Whole Foods CEO Makes Moral Case for Capitalism

Too many believe that capitalism is based upon unethical principles, such as greed, selfishness and exploitation, according to John Mackey, the CEO of Whole Foods, a chain of grocery stores that sells organic food. He is trying to change that narrative in a forthcoming book, The Morality of Capitalism, which argues that capitalism is fundamentally ethical.

Whole Foods grocery store worker Adam Pacheco (L) stacks vegetables while customers shop in the produce section at the Whole Foods grocery story in Ann Arbor, Michigan, March 8, 2012. | (Photo: REUTERS/Rebecca Cook)

"Business is the greatest value creator in the world. Business creates value for its customers, its employees, its suppliers, for its investors, for the larger communities ... we are the value creators. We are the heroes, and yet, that's not the narrative that's told about business," Mackey told Reason Magazine's Matt Welch.

People believe that business and capitalism is "fundamentally selfish, greedy, and exploitative," and that corporations are "sociopaths" and "fundamentally evil," Mackey said, but he hopes to change that belief.

His new book will also challenge businesses to "be more conscience and take their value creation to a higher level ... understanding that all of these stake holders they are creating value for are connected together."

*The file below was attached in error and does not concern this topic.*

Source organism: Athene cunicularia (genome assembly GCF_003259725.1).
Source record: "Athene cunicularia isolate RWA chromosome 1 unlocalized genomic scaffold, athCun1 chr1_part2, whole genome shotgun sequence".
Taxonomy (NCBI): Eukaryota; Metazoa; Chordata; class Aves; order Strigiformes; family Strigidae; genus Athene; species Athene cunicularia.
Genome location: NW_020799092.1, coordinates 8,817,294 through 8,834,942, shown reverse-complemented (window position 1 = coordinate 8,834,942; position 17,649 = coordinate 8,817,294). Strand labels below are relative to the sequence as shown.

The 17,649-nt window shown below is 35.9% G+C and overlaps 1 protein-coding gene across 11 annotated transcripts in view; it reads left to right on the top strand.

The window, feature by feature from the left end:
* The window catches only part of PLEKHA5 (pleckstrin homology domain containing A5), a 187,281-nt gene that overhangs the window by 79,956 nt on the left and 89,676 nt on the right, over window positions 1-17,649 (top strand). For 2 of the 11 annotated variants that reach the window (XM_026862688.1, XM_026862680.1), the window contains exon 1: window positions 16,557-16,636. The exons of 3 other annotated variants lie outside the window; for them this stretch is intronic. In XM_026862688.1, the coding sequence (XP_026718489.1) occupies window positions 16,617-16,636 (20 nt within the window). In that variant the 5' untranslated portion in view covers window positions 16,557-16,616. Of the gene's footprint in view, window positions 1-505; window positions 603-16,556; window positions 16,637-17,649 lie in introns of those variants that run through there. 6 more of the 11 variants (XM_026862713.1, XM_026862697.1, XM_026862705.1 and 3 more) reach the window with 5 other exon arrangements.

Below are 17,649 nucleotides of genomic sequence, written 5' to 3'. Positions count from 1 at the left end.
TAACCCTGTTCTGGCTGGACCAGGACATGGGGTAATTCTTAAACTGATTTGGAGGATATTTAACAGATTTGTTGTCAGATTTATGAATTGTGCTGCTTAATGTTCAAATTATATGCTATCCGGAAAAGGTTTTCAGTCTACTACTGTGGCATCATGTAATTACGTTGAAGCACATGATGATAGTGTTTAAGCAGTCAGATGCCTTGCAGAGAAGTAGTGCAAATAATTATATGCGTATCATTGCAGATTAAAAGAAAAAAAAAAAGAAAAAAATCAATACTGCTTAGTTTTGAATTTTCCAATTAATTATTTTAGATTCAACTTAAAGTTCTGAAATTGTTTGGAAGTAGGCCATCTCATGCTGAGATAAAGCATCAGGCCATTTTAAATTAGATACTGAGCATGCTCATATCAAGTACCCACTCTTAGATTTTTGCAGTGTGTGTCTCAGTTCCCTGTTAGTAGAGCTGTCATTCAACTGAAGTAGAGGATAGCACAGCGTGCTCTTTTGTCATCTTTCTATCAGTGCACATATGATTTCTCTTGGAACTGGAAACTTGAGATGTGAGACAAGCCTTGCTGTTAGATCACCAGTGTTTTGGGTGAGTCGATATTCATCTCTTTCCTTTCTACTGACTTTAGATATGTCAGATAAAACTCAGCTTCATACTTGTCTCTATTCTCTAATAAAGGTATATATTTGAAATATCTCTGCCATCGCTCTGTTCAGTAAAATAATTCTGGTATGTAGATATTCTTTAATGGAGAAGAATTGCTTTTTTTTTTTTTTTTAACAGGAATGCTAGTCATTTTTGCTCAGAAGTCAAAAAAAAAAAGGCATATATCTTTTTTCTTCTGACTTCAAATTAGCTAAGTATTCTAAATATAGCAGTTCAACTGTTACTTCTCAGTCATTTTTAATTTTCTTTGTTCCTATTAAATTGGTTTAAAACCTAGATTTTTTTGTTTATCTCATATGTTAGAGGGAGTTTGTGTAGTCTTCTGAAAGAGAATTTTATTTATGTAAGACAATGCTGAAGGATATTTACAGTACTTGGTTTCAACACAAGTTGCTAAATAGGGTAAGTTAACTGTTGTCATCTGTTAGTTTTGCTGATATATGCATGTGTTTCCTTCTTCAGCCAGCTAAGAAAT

Mackey stirred up some controversy in 2009 when The Wall Street Journal published a Mackey op-ed on health care reform while a national debate was taking place over the Affordable Care Act, which was passed 2010. Mackey's ideas were mostly consistent with conservative and libertarian ideas on reforming health care.

The Whole Foods website was flooded with angry comments from Whole Foods shoppers who supported President Obama's reform proposals. Some bloggers wondered why Mackey would support a conservative position when organic shoppers typically lean toward the liberal end of the political spectrum.

In the interview, Welch noted that those who tend to favor organic and support the "slow food" movement tend to also support increased government regulation. When asked why he believes this is the case, Mackey answered, "There seems to be something in human nature that wants to restrict other people's choices. Some people seem to not be happy unless they are telling other people what to do -- that they know best."

The interview took place at Freedomfest, a conference last month in Las Vegas promoting libertarian ideas. Mackey was a keynote speaker. See below for a video of the full interview.

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